DAI can also be configured to drop 
ARP packets whilst the IP addresses within the packet are invalid or whilst the MAC addresses in the body of the ARP packet do not healthy the addresses certain within the Ethernet header.

Interface Trust state, Security Coverage and Network Configuration 
DAI associates a trust state with each interface on the system. Packets arriving on trusted interfaces bypass all DAI validation checks, while those arriving on untrusted interfaces go through the DAI validation process. In a typical network configuration for DAI, all ports connected to host ports are configured as untrusted, while all ports connected to switches are configured as trusted. With this configuration, all ARP packets entering the network from a given switch will have passed the security check; it is unnecessary to perform a validation at any other place in the VLANs / network: 

Fig 1.2 Validation of ARP Packets on a DAI-enabled VLAN
Fig 1.3 Validation of ARP Packets on a DAI-enabled VLAN 
Configuring interfaces as untrusted when they need to be trusted can result in a lack of connectivity. If we expect that both S1 and S2  run DAI on the VLAN that holds H1 and H2, and if H1 and H2 have been to gather their IP addresses from S1, then only S2 binds the IP to MAC address of H1. therefore, if the interface among S1 and S2 is untrusted, the ARP packets from H1 get dropped on S2. This circumstance would bring about a loss of connectivity between H1 and H2. 

Configuring interfaces to be trusted while they're definitely untrusted leaves a safety hollow in the network. If S1 were now not walking DAI, then H1 can easily poison the ARP of S2 (and H2, if the inter- transfer link is configured as relied on). This condition can arise despite the fact that S2 is strolling DAI.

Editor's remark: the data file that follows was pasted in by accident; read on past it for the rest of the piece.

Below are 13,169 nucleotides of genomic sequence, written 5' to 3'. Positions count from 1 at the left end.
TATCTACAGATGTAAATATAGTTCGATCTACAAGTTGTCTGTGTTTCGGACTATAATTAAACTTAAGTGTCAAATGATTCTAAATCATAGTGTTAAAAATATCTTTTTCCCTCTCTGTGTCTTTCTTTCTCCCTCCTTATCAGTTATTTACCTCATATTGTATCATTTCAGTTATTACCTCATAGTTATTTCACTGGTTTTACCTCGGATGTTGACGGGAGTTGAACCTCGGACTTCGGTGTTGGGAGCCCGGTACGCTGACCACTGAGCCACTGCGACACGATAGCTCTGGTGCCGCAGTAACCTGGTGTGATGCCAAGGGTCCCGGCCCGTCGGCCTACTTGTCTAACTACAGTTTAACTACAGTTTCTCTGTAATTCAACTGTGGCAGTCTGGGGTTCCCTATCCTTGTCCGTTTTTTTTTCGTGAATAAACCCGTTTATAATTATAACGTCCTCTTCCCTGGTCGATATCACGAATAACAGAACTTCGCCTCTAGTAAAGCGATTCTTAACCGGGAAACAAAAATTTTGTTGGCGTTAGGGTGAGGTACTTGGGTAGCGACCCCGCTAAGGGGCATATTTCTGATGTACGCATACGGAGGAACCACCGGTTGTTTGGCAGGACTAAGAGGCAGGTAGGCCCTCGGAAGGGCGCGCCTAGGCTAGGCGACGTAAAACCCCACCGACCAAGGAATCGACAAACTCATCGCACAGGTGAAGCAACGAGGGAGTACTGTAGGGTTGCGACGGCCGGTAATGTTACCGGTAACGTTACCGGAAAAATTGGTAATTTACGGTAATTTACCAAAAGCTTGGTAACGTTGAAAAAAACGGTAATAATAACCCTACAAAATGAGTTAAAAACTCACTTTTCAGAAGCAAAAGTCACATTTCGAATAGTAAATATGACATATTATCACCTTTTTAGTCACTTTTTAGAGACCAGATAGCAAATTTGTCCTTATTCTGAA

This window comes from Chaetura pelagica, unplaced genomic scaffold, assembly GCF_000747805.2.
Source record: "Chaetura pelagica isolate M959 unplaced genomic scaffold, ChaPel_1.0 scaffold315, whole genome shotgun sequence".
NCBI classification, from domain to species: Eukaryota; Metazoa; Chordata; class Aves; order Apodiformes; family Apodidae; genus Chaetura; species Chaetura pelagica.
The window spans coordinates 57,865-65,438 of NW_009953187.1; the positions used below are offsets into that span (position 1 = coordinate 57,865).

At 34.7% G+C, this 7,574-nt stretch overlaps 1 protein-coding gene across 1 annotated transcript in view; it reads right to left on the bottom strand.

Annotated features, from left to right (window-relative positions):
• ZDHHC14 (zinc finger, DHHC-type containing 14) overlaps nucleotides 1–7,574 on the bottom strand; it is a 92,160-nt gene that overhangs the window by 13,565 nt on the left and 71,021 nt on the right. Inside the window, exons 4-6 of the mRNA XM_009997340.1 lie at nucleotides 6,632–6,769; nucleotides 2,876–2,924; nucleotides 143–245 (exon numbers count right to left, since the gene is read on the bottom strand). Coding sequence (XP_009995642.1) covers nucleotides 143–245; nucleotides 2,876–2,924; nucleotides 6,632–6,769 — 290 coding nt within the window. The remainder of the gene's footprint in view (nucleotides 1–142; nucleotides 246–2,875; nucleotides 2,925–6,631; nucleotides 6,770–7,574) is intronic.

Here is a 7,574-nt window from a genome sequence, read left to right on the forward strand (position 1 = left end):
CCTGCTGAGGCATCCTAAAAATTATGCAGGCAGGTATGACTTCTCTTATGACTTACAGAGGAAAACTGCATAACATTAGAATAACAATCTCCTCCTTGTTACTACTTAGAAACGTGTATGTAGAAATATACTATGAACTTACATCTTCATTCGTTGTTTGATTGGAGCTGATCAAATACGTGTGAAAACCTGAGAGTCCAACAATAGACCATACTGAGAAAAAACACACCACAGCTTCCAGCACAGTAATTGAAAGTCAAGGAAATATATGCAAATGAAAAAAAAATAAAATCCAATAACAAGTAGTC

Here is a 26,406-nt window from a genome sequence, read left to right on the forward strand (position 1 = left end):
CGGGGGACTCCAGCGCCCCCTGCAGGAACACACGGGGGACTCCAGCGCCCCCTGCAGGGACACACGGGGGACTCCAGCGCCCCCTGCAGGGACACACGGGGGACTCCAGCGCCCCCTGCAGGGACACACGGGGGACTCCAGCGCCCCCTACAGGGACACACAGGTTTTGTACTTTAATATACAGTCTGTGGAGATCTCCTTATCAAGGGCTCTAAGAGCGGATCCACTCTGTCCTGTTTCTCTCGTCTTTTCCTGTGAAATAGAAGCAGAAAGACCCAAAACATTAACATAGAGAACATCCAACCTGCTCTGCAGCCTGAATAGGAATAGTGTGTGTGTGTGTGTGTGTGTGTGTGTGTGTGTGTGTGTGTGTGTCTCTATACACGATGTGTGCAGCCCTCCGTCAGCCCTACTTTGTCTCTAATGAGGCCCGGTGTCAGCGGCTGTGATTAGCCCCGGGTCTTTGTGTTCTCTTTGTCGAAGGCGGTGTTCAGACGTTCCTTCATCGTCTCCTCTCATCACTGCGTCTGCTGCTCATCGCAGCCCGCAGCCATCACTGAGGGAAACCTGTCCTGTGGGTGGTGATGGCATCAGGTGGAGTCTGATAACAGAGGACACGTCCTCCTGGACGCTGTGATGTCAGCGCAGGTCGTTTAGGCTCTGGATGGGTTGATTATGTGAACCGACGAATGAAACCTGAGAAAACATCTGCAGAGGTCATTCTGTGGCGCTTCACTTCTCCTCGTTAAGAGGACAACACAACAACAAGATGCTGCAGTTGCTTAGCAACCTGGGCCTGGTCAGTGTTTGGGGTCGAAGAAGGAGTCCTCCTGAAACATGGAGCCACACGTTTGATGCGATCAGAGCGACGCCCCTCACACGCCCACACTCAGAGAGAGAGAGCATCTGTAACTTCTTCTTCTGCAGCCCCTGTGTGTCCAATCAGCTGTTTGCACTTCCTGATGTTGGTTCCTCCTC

DAI guarantees that hosts (on untrusted interfaces) related to a transfer running DAI do now not poison the ARP caches of other hosts inside the community. It does now not, however, make sure that hosts from different quantities of the network do not poison the caches of the hosts linked to it. 

 To deal with instances wherein some switches in a 
VLAN run DAI and different switches do now not, the interfaces connecting such switches must be configured as untrusted. To validate the bindings of packets from non-DAI switches, but, the transfer walking DAI need to be configured with ARP ACLs. whilst it isn't feasible to determine such bindings, switches strolling DAI must be remote from non-DAI switches at Layer 3.Relative priority of Static Bindings and DHCP Snooping Entries  

As noted previously, DAI populates its database of legitimate MAC address to IP address bindings via DHCP snooping. It additionally validates 
ARP packets against statically configured ARP ACLs. it's far crucial to note that ARP ACLs have priority over entries inside the DHCP snooping database. ARP Packets are first compared to consumer-configured ARP ACLs. If the ARP ACL denies the ARP packet, then the packet might be denied despite the fact that a valid binding exists in the database populated by means of DHCP snooping.